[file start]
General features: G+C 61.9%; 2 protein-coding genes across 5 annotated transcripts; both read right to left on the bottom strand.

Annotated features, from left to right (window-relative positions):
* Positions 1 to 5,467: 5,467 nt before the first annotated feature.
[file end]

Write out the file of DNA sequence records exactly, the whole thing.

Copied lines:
General features: G+C 61.9%; 2 protein-coding genes across 5 annotated transcripts; both read right to left on the bottom strand.

Annotated features, from left to right (window-relative positions):
* Positions 1 to 5,467: 5,467 nt before the first annotated feature.